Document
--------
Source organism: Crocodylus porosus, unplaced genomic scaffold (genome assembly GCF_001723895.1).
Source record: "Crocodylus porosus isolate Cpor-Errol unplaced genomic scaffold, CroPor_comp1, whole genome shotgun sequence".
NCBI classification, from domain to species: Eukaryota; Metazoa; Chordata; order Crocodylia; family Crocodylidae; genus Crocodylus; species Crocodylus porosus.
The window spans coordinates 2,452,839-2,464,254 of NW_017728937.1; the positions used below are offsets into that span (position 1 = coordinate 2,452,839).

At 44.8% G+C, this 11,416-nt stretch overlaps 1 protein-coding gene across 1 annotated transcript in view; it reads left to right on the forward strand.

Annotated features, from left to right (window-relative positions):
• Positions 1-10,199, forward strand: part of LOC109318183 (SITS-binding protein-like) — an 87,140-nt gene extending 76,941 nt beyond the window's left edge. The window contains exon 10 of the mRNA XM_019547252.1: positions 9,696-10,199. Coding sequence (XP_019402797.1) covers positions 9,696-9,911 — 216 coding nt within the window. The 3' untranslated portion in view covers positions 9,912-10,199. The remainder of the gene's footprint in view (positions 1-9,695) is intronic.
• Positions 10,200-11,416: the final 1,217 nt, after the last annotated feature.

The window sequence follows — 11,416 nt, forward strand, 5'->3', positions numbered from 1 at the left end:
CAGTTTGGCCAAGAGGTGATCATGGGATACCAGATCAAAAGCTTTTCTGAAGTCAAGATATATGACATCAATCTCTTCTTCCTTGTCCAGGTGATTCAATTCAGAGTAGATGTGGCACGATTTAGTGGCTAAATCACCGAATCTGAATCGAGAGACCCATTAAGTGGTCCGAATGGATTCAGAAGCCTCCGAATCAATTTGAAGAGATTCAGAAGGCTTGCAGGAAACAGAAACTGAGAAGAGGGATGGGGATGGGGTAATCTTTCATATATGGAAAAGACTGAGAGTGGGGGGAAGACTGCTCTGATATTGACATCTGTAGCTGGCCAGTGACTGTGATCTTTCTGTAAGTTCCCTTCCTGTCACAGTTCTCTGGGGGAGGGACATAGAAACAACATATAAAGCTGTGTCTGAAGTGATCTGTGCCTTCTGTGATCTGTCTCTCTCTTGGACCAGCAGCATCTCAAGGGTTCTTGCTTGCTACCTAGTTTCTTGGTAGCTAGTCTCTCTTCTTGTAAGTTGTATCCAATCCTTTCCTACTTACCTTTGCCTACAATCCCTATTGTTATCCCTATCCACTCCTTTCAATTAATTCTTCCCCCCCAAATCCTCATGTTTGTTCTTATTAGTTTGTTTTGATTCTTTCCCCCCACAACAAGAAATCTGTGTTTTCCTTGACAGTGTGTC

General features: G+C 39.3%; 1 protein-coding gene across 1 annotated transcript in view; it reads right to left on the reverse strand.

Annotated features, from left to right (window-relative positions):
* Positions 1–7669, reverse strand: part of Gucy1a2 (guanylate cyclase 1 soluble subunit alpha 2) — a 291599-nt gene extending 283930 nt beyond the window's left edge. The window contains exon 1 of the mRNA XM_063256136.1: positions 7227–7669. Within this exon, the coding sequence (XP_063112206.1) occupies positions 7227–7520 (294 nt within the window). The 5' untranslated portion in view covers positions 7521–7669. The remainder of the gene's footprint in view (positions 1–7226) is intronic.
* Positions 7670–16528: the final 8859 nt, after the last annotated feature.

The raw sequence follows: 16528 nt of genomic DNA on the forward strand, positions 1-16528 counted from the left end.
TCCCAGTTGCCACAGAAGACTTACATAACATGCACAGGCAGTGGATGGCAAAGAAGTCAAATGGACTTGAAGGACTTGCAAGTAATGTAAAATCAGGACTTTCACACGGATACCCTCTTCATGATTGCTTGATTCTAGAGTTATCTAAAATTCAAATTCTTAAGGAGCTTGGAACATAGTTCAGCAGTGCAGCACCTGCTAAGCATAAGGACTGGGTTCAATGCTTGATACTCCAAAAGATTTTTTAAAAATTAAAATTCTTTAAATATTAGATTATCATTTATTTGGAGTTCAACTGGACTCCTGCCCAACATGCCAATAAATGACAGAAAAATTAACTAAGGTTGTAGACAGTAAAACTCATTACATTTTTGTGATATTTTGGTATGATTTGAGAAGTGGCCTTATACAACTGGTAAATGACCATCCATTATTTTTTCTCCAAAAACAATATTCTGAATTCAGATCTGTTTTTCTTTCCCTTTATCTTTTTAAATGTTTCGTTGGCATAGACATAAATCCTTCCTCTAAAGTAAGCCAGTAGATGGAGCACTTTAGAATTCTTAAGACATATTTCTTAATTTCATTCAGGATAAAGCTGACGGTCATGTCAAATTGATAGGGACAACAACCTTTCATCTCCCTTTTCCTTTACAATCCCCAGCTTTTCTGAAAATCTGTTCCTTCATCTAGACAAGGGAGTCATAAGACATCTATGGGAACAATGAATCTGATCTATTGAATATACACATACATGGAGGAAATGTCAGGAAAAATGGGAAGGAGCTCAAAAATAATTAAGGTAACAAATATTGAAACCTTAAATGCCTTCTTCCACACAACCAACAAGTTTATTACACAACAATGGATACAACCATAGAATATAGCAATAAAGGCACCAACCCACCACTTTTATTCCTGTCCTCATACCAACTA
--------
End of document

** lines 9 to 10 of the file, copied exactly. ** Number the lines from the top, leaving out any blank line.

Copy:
The window sequence follows — 11,416 nt, forward strand, 5'->3', positions numbered from 1 at the left end:
CAGTTTGGCCAAGAGGTGATCATGGGATACCAGATCAAAAGCTTTTCTGAAGTCAAGATATATGACATCAATCTCTTCTTCCTTGTCCAGGTGATTCAATTCAGAGTAGATGTGGCACGATTTAGTGGCTAAATCACCGAATCTGAATCGAGAGACCCATTAAGTGGTCCGAATGGATTCAGAAGCCTCCGAATCAATTTGAAGAGATTCAGAAGGCTTGCAGGAAACAGAAACTGAGAAGAGGGATGGGGATGGGGTAATCTTTCATATATGGAAAAGACTGAGAGTGGGGGGAAGACTGCTCTGATATTGACATCTGTAGCTGGCCAGTGACTGTGATCTTTCTGTAAGTTCCCTTCCTGTCACAGTTCTCTGGGGGAGGGACATAGAAACAACATATAAAGCTGTGTCTGAAGTGATCTGTGCCTTCTGTGATCTGTCTCTCTCTTGGACCAGCAGCATCTCAAGGGTTCTTGCTTGCTACCTAGTTTCTTGGTAGCTAGTCTCTCTTCTTGTAAGTTGTATCCAATCCTTTCCTACTTACCTTTGCCTACAATCCCTATTGTTATCCCTATCCACTCCTTTCAATTAATTCTTCCCCCCCAAATCCTCATGTTTGTTCTTATTAGTTTGTTTTGATTCTTTCCCCCCACAACAAGAAATCTGTGTTTTCCTTGACAGTGTGTC